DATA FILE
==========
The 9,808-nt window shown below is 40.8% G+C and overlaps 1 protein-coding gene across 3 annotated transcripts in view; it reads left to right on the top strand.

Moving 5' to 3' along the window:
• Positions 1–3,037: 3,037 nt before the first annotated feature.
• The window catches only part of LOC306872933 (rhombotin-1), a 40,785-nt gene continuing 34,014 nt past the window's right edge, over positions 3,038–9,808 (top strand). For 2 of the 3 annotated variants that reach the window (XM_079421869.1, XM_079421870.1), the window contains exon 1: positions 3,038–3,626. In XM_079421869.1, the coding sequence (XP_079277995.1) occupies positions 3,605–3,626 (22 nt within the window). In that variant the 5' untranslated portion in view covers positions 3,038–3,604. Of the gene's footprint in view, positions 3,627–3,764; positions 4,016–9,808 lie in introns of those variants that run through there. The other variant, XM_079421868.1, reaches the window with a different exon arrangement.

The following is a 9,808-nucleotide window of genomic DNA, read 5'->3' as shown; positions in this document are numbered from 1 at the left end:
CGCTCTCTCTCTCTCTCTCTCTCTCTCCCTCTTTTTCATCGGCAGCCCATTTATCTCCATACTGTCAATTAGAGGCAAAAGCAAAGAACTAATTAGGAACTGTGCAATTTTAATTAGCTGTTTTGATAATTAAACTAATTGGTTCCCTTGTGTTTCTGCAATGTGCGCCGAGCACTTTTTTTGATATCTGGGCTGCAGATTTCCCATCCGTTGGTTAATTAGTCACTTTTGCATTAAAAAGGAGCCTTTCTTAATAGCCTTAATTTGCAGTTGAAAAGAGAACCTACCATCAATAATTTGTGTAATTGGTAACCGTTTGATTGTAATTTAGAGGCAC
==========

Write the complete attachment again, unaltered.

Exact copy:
The 9,808-nt window shown below is 40.8% G+C and overlaps 1 protein-coding gene across 3 annotated transcripts in view; it reads left to right on the top strand.

Moving 5' to 3' along the window:
• Positions 1–3,037: 3,037 nt before the first annotated feature.
• The window catches only part of LOC306872933 (rhombotin-1), a 40,785-nt gene continuing 34,014 nt past the window's right edge, over positions 3,038–9,808 (top strand). For 2 of the 3 annotated variants that reach the window (XM_079421869.1, XM_079421870.1), the window contains exon 1: positions 3,038–3,626. In XM_079421869.1, the coding sequence (XP_079277995.1) occupies positions 3,605–3,626 (22 nt within the window). In that variant the 5' untranslated portion in view covers positions 3,038–3,604. Of the gene's footprint in view, positions 3,627–3,764; positions 4,016–9,808 lie in introns of those variants that run through there. The other variant, XM_079421868.1, reaches the window with a different exon arrangement.

The following is a 9,808-nucleotide window of genomic DNA, read 5'->3' as shown; positions in this document are numbered from 1 at the left end:
CGCTCTCTCTCTCTCTCTCTCTCTCTCCCTCTTTTTCATCGGCAGCCCATTTATCTCCATACTGTCAATTAGAGGCAAAAGCAAAGAACTAATTAGGAACTGTGCAATTTTAATTAGCTGTTTTGATAATTAAACTAATTGGTTCCCTTGTGTTTCTGCAATGTGCGCCGAGCACTTTTTTTGATATCTGGGCTGCAGATTTCCCATCCGTTGGTTAATTAGTCACTTTTGCATTAAAAAGGAGCCTTTCTTAATAGCCTTAATTTGCAGTTGAAAAGAGAACCTACCATCAATAATTTGTGTAATTGGTAACCGTTTGATTGTAATTTAGAGGCAC